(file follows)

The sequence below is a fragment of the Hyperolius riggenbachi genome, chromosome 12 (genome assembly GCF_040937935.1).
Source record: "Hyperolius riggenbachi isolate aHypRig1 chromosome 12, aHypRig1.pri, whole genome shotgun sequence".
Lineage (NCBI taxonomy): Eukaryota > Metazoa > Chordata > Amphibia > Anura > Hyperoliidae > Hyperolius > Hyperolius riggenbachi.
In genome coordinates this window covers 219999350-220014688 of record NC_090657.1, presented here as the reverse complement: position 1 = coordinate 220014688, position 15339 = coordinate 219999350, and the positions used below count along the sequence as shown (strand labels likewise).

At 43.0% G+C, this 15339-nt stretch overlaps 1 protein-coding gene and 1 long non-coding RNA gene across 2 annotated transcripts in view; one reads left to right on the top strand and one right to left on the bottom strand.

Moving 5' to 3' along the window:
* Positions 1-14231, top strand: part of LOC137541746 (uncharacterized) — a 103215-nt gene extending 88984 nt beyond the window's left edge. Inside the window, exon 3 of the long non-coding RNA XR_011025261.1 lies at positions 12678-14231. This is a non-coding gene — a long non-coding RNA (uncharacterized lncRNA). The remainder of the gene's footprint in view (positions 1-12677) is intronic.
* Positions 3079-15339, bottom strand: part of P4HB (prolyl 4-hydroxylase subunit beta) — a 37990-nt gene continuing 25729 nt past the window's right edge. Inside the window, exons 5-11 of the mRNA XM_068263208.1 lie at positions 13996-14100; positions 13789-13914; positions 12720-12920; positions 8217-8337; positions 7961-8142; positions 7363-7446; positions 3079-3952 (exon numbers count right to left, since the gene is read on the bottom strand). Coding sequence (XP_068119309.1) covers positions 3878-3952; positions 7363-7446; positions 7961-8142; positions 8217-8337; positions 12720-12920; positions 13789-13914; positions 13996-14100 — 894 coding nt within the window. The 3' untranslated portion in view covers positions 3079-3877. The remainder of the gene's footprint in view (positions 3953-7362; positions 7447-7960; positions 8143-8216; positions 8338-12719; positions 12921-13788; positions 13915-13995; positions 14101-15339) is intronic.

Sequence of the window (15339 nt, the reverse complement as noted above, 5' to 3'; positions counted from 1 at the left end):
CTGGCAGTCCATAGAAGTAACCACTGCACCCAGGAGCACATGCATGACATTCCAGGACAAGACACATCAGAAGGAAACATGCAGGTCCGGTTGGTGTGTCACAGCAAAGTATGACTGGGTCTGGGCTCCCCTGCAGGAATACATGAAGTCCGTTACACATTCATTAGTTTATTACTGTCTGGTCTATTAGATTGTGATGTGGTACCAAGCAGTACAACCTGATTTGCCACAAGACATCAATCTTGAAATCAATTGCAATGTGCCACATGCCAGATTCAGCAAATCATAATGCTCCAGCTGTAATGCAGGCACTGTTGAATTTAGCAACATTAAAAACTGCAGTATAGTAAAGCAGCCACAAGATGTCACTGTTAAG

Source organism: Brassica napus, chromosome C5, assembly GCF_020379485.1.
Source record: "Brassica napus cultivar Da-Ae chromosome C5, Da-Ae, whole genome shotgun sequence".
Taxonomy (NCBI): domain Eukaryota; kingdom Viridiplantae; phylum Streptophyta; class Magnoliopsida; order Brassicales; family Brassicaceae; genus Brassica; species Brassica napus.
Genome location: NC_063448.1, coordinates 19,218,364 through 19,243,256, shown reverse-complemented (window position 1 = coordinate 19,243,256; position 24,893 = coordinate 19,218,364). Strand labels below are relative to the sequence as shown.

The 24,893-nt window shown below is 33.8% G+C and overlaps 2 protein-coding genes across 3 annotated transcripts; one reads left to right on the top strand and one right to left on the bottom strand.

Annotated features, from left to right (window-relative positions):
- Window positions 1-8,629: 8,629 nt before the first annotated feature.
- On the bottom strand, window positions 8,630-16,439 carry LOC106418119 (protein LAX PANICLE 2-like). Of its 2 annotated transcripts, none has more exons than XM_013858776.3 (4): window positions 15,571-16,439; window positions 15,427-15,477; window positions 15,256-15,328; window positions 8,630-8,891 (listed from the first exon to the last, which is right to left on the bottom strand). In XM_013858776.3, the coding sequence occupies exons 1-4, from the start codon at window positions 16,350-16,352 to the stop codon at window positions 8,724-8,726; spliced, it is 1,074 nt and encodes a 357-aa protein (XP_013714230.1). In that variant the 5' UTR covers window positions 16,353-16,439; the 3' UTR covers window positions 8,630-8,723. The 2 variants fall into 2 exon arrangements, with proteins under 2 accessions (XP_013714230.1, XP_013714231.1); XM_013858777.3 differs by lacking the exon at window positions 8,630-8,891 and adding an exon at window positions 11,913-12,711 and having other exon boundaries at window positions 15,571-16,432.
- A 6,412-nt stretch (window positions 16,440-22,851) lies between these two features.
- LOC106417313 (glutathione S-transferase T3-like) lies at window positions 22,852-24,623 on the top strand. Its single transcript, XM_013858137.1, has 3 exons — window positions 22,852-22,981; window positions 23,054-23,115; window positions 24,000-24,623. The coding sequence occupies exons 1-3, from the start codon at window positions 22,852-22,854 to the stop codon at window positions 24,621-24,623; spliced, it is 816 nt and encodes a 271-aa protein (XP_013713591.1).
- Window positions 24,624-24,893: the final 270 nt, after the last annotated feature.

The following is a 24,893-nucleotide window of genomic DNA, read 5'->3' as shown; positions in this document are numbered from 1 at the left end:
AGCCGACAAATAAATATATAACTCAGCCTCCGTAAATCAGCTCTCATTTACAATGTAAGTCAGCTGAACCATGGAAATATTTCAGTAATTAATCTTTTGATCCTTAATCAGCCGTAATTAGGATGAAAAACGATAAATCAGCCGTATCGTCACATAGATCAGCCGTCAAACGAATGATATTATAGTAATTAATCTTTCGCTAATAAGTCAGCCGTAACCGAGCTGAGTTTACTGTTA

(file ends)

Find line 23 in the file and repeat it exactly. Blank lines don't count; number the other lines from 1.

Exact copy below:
AGCCGACAAATAAATATATAACTCAGCCTCCGTAAATCAGCTCTCATTTACAATGTAAGTCAGCTGAACCATGGAAATATTTCAGTAATTAATCTTTTGATCCTTAATCAGCCGTAATTAGGATGAAAAACGATAAATCAGCCGTATCGTCACATAGATCAGCCGTCAAACGAATGATATTATAGTAATTAATCTTTCGCTAATAAGTCAGCCGTAACCGAGCTGAGTTTACTGTTA